Back in September, I wrote that when it comes to human progress we are at an incredibly interesting time. We’re at the dawn of the Internet of Everything, which already is having a dramatic impact on the way we live and the way we work – something reflected in our Digital Transformation Index.
But thinking past the dawn, what will that impact – and by extension the relationship between technology and society – look like in the future?
In an effort to answer this question, we partnered with Institute for the Future (IFTF) to find out. We asked them to explore the relationship between society and technology – specifically how emerging technologies such as artificial intelligence (AI), robotics, virtual reality (VR), augmented reality (AR), and cloud computing will shape the future… and what that future might look like. What did IFTF find?
By 2030, IFTF believes we’ll have entered into the “Next Era of Human-Machine Partnerships”. What does that partnership look like? What stood out to me the most were two items. First, that we’ll all become “digital conductors” and second, that we’ll learn “in-the-moment.”
Let’s dig in a bit on these two ideas.
Be a Digital Conductor
What does it mean to be a “digital conductor?” It means to use technology as an extension of ourselves. Of course, we already do this today and have been doing so for quite some time. Think of all of the apps on your phone. You chose those apps and use them to do a ton of different things. Share pictures, text friends, shop for groceries, get directions, order taxis and prescriptions, and deposit checks just to name a few. Think about what kind of effort went into doing that before you had the app? It was a lot of work, a lot of time. But now you use those apps to ask software in the background to take care of all the work you used to do.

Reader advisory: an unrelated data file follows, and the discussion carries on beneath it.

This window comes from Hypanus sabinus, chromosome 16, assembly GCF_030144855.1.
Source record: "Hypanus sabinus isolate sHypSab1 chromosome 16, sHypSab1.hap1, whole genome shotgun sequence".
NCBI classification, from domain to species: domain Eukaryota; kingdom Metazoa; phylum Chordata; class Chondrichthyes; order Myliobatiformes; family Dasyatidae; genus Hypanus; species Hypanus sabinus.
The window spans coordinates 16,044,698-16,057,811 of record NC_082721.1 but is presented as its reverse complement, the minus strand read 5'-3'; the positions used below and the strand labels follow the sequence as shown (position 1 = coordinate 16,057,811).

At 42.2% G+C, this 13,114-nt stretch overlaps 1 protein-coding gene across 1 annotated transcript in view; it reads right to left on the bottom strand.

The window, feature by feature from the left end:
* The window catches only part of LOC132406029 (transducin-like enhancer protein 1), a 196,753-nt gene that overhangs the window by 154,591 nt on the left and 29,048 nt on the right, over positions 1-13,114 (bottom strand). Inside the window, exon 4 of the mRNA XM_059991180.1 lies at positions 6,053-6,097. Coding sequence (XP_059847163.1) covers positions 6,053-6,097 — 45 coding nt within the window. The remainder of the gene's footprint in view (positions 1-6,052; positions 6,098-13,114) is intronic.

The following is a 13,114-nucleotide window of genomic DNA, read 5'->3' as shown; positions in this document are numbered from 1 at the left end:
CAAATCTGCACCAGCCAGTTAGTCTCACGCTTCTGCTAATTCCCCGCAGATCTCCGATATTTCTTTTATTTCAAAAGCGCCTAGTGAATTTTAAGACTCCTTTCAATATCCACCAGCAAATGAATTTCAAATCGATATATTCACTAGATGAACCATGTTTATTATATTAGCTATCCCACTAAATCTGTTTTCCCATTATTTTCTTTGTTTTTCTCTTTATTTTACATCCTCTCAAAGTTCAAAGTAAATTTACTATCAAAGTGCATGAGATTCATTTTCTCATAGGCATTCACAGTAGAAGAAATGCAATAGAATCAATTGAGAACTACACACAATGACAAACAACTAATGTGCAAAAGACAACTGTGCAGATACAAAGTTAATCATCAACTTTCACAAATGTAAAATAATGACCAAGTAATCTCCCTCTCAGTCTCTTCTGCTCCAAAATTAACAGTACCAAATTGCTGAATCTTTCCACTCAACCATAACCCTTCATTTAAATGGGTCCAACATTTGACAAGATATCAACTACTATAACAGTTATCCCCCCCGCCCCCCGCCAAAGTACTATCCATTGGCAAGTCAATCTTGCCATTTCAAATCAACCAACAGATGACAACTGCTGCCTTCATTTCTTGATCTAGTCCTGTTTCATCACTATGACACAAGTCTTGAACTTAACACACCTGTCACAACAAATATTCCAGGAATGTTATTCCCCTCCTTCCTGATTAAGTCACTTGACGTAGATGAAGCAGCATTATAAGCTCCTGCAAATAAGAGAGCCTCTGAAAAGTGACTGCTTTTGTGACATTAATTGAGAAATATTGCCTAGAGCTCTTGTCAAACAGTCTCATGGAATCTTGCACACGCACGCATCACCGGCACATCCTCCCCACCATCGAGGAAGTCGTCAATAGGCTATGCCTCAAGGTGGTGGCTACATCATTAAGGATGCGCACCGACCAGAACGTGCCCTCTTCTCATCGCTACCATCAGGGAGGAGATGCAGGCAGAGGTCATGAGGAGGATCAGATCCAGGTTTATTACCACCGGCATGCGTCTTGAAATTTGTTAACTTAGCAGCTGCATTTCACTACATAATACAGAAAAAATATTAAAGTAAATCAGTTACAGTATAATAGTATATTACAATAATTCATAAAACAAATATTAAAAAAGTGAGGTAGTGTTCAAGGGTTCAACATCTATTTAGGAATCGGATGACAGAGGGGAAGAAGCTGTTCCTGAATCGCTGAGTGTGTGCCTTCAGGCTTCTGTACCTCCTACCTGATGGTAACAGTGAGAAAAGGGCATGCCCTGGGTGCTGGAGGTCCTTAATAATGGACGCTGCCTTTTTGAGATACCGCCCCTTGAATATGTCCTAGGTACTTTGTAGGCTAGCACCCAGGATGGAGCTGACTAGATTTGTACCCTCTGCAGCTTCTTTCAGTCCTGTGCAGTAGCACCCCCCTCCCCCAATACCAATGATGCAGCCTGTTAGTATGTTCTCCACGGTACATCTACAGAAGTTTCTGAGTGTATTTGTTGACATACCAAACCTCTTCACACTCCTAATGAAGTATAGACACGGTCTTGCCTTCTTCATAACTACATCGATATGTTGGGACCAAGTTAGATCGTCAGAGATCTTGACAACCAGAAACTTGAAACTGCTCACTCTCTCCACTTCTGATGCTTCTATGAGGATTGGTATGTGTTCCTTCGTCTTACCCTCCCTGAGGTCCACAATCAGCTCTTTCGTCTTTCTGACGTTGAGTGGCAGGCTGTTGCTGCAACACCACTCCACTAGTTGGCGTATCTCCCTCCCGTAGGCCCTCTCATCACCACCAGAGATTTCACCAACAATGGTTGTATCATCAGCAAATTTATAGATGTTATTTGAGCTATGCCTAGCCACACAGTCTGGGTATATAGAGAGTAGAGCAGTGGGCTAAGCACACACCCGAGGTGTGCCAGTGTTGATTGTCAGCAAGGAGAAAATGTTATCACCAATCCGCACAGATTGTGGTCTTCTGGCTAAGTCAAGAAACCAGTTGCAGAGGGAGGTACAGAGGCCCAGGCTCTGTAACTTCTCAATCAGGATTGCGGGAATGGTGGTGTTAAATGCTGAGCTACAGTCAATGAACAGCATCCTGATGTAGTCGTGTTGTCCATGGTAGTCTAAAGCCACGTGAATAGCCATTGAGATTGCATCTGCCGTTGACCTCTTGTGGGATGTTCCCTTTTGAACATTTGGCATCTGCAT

By 2030, you’ll still be making use of those apps – actually, quite a few more of them. But you won’t experience them quite in the same way you to do today. That’s because, by then, you could have a digital assistant that coordinates all of the tasks those apps manage – based on the outcomes you’re looking for. So, instead of hopping in your car and driving it from point A to point B, your digital assistant will ask you what destination you’d like to get to and when, and arrange for transportation to pick you up. Your job is simply to get into the car. You don’t need to drive it. You don’t need to call up directions. You don’t even need to park it. Come to think of it, it won’t be your car you’re getting into… as you won’t need to own one. That begs another important question: what are you going to do with your garage in 2030?
…we’re going to need machines to crunch through it all and serve up the most important information for us to act on.